I loved it. The scenes between Aunjanue Ellis and Courtney B Vance, can we talk about grown Black love for a minute? Seeing that Black love, I get goosebumps just thinking about it. Yeah, there’s a lot of beautiful moments in it. There’s a lot of beautiful moments of strength, beautiful moments of overcoming and beautiful moments of love.
The monsters on this show are terrifying, but one could say that racism is a metaphoric monster on Lovecraft Country. What did the monsters on the show represent to you?
The monsters represented everything that is messed up with our society. At least that was my first
response to it. When I read the pilot, I said oh, these monsters are dark and they are everything that’s systemically wrong. I’m not just talking about racism. I’m talking about sexism. You know, the phobias, the way we treat people or just everything, you name it, to me the monsters represent that.
What was your favourite element of the show?
This whole show is my favourite part of the show. I just love the family aspect of it, the way that this story is told through the eyes of an African-American family. I don’t think we’ve ever seen that before. I think that’s my most favourite part of the show: it’s not a Black story, it’s a story that’s being told by a Black family. That’s the brilliance of this show.
Let’s talk about Atticus and Montrose’s relationship, which is a bit distant.
Well, their relationship is definitely broken. However, they love each other, they love each other to the moon and back. There are some secrets that come out, as they start to go on this journey to find out what their legacy is. They have a lot of pain, a lot of trauma. We pass on our generational curses as humans, that’s something that I believe happens a lot, and Montrose is no different.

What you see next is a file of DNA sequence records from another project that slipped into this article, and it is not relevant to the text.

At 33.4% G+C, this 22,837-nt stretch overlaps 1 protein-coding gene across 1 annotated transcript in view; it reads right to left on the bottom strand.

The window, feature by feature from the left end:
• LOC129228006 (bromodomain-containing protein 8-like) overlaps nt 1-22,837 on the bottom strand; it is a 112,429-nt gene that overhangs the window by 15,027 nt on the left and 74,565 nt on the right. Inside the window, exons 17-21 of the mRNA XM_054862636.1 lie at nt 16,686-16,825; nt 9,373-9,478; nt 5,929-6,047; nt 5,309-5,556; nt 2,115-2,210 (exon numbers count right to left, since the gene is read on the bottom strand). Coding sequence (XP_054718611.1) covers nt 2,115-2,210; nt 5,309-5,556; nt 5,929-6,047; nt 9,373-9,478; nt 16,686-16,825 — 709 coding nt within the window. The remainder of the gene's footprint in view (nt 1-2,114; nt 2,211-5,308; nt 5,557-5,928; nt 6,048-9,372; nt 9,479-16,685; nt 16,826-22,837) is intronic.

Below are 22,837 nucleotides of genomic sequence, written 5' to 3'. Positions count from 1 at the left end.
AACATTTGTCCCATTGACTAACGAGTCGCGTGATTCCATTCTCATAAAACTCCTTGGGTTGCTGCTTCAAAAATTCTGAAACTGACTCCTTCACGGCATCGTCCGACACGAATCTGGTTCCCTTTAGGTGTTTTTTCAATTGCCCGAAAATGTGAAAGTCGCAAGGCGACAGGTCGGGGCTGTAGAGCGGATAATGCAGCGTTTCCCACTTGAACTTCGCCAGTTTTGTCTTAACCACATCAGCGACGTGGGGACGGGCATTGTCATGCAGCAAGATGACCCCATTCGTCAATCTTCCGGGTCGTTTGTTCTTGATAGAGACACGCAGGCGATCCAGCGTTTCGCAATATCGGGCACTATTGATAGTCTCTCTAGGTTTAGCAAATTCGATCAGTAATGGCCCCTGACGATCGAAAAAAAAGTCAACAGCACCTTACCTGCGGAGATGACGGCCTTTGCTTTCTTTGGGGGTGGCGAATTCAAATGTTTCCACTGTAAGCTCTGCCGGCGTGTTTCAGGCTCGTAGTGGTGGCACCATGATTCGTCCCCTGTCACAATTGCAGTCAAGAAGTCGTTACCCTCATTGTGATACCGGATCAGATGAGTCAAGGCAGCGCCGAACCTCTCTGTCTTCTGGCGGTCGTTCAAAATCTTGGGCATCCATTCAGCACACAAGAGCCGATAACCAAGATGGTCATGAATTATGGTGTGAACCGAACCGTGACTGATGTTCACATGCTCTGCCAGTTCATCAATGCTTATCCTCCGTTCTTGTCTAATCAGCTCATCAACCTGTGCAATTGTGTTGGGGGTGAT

He came with a bag of trauma by the time Atticus was born. He did the best he could with his son and he tried to beat the ability to dream out of Atticus’s head. ‘Stay out of the clouds, boy. Don’t be a weak boy. Don’t be a soft boy’. And he was doing that because in his mind he was protecting Atticus. These are the things that got Montrose in trouble.
How do you think people are going to react while watching it?
People are either going to love it or hate it. I don’t think there will be any in-between for Lovecraft Country watchers. For Black men, in particular, I hope that watching Lovecraft will be some sort of freedom, some sort of release for a multitude of levels, from sexuality, to what it means to be a father, to what it means to be a friend, to what it means to be a brother. I hope that especially men of colour, when they watch this, that they will be inspired to redefine what those things mean.
Are you hoping to see more Black people in the sci-fi and horror genre?
I’m hoping to see more people of colour in the boardrooms. I would like to see more freedom for us to
tell all of our stories, through horror, through love, through Black love, through drama, through comedy. We know that there are many phases and many levels of the Black experience and I think that we should feel free to tell them all and we should have the ability and the resources to tell them all.